Mindfulness and Mental Well-Being- Part 1

What is Mindfulness?

Mindfulness has been defined as the awareness that arises through “paying attention in a particular way: on purpose, in the present moment, and non-judgmentally” (Kabat-Zinn, 1994, p. 4). Other similar descriptions of mindfulness have emphasised “the non-judgmental observation of the ongoing stream of internal and external stimuli as they arise” (Baer, 2003, p. 125).

Mindfulness has its origins in Buddhist tradition, and has been adopted in psychology as an approach to respond adaptively to mental events that contribute to emotional distress. The basic premise underlying mindfulness practice is that the experience of the present moment in a non-judgemental and purposeful way can effectively counter the effects of negative thoughts about the past and the future, which tend to occur in depression (Hoffman, Sawyer, Witt, & Oh, 2010). Therefore, mindfulness can be conceptualised as a form of mental training to reduce vulnerability to ways of reacting that contribute to increased emotional distress.

What Mindfulness is NOT?

Mindfulness is not about having an empty mind (I hear this misconception way too often!). The nature of our minds is to wander, so if you think you’re only succeeding in mindfulness if you manage to keep your mind empty, that is a perfect recipe to feeling like you’ve failed. Instead, mindfulness is about developing your ability to observe your thoughts or feelings without being caught up by them, in the same way as you would watch clouds passing by in the sky.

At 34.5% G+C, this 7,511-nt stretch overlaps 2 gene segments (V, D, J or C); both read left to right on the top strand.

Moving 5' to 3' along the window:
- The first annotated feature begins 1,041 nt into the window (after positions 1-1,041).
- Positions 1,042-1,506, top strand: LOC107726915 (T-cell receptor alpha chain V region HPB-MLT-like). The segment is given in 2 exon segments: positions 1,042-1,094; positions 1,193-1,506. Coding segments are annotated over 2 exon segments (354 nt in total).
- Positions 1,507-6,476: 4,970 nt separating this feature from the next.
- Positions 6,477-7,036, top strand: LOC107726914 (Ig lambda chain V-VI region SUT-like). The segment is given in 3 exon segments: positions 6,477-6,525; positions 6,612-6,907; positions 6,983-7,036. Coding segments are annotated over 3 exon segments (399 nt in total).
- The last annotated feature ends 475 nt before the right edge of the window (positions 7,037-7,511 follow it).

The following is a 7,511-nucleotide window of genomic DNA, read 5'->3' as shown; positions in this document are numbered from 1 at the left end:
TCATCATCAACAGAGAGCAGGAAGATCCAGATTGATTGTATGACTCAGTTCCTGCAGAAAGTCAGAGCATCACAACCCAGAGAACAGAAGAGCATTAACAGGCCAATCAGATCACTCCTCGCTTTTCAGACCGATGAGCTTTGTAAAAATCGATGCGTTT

Mindfulness is also not about just relaxing. Whilst most people do feel relaxed when they practise mindfulness (which is a bonus!), in mindfulness you’re turning your attention inwards (e.g., noticing your thoughts and feelings), whilst in relaxation you’re turning your attention outwards (e.g., by distracting yourself and engaging in a given activity).

How to practise it?

The formal practice of mindfulness is often as a sitting meditation where you are encouraged to focus your attention on a particular focus, most commonly the breath and its somatic sensations. Whenever the mind wanders and thoughts and feelings arise, you can take notice of them and let them go, whilst returning your attention to the breath. This process is repeated each time your attention wanders away from the breath.

An informal mindfulness practice entails using the same general approach by bringing awareness to the present moment during the course of the day, whether you are brushing your teeth, commuting, eating, walking, etc.

If you would like to know more about mindfulness and its use in psychological well-being, please click here.

If you would like to do mindfulness in the context of a psychological intervention on a one-to-one basis, please feel free to book a free consultation here.